Seniors who fall while in long-term care facilities are at high risk for traumatic brain injuries, with nearly 40 percent of those who fall striking their heads, according to a study published in the October 7th Canadian Medical Association Journal. Of 227 falls reported at two long-term care facilities in the British Columbia province of Canada from April 2007-June 2010, more than a third (37 percent) involved residents hitting their heads. Twenty out of 59 falls with head impact resulted in a report of head injury.
The study shows that direction of a fall and landing position were significantly associated with likelihood of head impact. When falling, patients tended to twist backward, lowering the risk of head impact. Participants trying to use their hands to stop falls did not significantly lower the likelihood of head impact. To reduce the risk of head injuries, the researchers suggest improved screening for fall risk factors, improved facility design and flooring, and better fall prevention programs, Nurse.com reports.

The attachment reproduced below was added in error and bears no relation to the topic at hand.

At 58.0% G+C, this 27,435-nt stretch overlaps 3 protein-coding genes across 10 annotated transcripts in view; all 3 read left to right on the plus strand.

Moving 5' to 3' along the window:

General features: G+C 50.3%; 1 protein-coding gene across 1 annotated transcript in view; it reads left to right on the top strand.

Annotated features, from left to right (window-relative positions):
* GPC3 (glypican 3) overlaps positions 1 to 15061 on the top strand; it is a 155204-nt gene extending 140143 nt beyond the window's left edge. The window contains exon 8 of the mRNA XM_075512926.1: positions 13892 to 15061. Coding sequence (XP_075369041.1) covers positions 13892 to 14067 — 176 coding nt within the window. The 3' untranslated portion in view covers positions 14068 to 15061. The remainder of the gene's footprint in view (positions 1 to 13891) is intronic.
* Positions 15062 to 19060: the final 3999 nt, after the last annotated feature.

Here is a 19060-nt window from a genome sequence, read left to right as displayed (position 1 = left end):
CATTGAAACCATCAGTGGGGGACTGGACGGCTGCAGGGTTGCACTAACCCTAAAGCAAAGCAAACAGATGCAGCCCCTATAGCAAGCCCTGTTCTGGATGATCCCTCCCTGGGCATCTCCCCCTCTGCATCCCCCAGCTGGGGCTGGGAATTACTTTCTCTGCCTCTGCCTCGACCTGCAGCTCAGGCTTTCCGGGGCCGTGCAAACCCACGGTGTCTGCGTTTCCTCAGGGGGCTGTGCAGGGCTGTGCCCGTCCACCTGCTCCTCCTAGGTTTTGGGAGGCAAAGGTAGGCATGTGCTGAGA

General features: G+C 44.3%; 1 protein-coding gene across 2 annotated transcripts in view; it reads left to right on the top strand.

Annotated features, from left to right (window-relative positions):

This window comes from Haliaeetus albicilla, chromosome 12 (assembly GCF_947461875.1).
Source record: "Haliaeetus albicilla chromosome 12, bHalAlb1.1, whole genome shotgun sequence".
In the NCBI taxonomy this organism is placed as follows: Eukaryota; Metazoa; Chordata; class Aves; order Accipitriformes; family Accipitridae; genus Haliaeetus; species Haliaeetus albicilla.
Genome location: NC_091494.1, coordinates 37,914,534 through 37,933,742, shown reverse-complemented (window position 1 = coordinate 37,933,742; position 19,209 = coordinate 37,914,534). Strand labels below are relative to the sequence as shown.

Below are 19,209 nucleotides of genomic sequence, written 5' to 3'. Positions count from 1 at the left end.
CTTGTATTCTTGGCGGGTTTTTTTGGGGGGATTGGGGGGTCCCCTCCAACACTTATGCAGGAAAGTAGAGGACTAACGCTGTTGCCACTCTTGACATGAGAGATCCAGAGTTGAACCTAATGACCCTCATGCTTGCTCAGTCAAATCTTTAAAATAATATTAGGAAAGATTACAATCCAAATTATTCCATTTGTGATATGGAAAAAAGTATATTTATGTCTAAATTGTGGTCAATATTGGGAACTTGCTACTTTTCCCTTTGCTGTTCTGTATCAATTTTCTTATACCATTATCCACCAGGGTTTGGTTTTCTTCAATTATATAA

INQRI grantee Patti Dykes worked with a team to develop the Falls: Tailoring Interventions for Patient Safety (Falls TIPS) online tool kit to educate patients and families about how they can work with nurses and other providers to prevent falls. The toolkit was developed based on the Fall TIP: Validation of Icons to Communicate Fall Risk Status and Tailored Interventions to Prevent Patient Falls study, which involved developing and validating a set of icons designed to communicate fall risk status, and developing tailored interventions to prevent patient falls in hospitals.
You think the patient is difficult? Maybe it’s you.
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